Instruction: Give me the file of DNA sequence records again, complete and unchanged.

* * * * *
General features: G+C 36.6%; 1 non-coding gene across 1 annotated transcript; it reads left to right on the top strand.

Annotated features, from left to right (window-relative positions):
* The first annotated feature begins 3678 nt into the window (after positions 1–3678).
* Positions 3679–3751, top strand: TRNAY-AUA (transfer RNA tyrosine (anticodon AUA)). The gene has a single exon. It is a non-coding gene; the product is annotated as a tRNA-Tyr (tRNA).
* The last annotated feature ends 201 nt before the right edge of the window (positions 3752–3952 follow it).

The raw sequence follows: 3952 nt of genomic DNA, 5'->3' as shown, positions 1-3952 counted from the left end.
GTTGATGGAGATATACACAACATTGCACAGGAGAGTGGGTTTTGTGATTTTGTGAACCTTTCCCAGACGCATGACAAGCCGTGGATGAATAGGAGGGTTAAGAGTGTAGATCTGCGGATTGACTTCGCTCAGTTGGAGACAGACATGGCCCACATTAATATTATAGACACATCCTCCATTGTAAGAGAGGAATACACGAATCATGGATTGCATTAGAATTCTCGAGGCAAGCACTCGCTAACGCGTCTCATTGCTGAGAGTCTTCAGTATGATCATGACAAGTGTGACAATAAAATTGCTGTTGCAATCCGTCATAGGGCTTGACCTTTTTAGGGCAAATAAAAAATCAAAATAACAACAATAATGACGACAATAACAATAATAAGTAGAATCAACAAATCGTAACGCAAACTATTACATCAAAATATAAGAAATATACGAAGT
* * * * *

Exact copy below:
General features: G+C 36.6%; 1 non-coding gene across 1 annotated transcript; it reads left to right on the top strand.

Annotated features, from left to right (window-relative positions):
* The first annotated feature begins 3678 nt into the window (after positions 1–3678).
* Positions 3679–3751, top strand: TRNAY-AUA (transfer RNA tyrosine (anticodon AUA)). The gene has a single exon. It is a non-coding gene; the product is annotated as a tRNA-Tyr (tRNA).
* The last annotated feature ends 201 nt before the right edge of the window (positions 3752–3952 follow it).

The raw sequence follows: 3952 nt of genomic DNA, 5'->3' as shown, positions 1-3952 counted from the left end.
GTTGATGGAGATATACACAACATTGCACAGGAGAGTGGGTTTTGTGATTTTGTGAACCTTTCCCAGACGCATGACAAGCCGTGGATGAATAGGAGGGTTAAGAGTGTAGATCTGCGGATTGACTTCGCTCAGTTGGAGACAGACATGGCCCACATTAATATTATAGACACATCCTCCATTGTAAGAGAGGAATACACGAATCATGGATTGCATTAGAATTCTCGAGGCAAGCACTCGCTAACGCGTCTCATTGCTGAGAGTCTTCAGTATGATCATGACAAGTGTGACAATAAAATTGCTGTTGCAATCCGTCATAGGGCTTGACCTTTTTAGGGCAAATAAAAAATCAAAATAACAACAATAATGACGACAATAACAATAATAAGTAGAATCAACAAATCGTAACGCAAACTATTACATCAAAATATAAGAAATATACGAAGT